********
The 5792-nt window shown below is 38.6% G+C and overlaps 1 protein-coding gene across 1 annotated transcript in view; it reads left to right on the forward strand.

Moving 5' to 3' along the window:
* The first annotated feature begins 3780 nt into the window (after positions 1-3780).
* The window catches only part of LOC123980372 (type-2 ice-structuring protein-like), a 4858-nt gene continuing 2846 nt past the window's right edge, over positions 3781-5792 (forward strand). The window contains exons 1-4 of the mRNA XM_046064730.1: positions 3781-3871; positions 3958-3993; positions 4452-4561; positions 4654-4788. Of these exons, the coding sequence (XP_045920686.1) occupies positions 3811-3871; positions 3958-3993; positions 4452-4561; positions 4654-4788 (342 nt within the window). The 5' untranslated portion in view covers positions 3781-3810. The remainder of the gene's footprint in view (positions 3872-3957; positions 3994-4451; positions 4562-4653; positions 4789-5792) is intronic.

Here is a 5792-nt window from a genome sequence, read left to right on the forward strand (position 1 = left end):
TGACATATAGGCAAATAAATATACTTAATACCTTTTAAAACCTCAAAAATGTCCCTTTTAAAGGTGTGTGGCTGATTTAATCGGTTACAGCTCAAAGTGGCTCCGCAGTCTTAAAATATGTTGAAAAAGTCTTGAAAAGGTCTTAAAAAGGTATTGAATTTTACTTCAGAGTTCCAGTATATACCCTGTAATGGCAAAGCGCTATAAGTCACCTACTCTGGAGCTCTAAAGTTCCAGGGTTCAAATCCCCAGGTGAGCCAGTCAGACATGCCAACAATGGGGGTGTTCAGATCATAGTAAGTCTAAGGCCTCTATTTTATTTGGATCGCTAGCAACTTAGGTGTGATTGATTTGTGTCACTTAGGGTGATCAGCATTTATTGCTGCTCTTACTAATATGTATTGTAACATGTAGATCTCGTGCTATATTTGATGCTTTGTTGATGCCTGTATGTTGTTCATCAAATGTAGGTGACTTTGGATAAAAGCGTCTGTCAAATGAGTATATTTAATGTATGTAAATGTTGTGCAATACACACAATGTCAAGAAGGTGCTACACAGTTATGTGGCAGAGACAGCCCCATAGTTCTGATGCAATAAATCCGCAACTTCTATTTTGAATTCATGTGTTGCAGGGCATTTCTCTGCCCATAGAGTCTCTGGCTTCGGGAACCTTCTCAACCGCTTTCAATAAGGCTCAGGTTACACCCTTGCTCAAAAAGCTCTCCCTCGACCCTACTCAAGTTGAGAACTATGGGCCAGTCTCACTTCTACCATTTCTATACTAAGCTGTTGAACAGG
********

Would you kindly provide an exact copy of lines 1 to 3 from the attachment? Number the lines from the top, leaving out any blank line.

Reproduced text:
The 5792-nt window shown below is 38.6% G+C and overlaps 1 protein-coding gene across 1 annotated transcript in view; it reads left to right on the forward strand.

Moving 5' to 3' along the window:
* The first annotated feature begins 3780 nt into the window (after positions 1-3780).